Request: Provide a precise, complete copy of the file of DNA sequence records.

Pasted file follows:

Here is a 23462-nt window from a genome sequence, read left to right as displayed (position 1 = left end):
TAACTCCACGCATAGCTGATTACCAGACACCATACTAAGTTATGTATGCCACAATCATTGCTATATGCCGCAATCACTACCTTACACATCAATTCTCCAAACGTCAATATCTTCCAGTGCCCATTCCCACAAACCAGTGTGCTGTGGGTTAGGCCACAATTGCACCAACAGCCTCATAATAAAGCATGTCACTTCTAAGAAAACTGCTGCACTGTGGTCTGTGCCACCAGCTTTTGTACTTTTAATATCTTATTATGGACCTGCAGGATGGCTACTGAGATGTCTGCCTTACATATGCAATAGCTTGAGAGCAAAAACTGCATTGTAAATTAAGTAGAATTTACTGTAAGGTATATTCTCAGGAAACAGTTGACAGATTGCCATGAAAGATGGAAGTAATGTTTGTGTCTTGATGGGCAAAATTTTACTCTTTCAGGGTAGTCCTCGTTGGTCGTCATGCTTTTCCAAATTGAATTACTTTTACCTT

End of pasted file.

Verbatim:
Here is a 23462-nt window from a genome sequence, read left to right as displayed (position 1 = left end):
TAACTCCACGCATAGCTGATTACCAGACACCATACTAAGTTATGTATGCCACAATCATTGCTATATGCCGCAATCACTACCTTACACATCAATTCTCCAAACGTCAATATCTTCCAGTGCCCATTCCCACAAACCAGTGTGCTGTGGGTTAGGCCACAATTGCACCAACAGCCTCATAATAAAGCATGTCACTTCTAAGAAAACTGCTGCACTGTGGTCTGTGCCACCAGCTTTTGTACTTTTAATATCTTATTATGGACCTGCAGGATGGCTACTGAGATGTCTGCCTTACATATGCAATAGCTTGAGAGCAAAAACTGCATTGTAAATTAAGTAGAATTTACTGTAAGGTATATTCTCAGGAAACAGTTGACAGATTGCCATGAAAGATGGAAGTAATGTTTGTGTCTTGATGGGCAAAATTTTACTCTTTCAGGGTAGTCCTCGTTGGTCGTCATGCTTTTCCAAATTGAATTACTTTTACCTT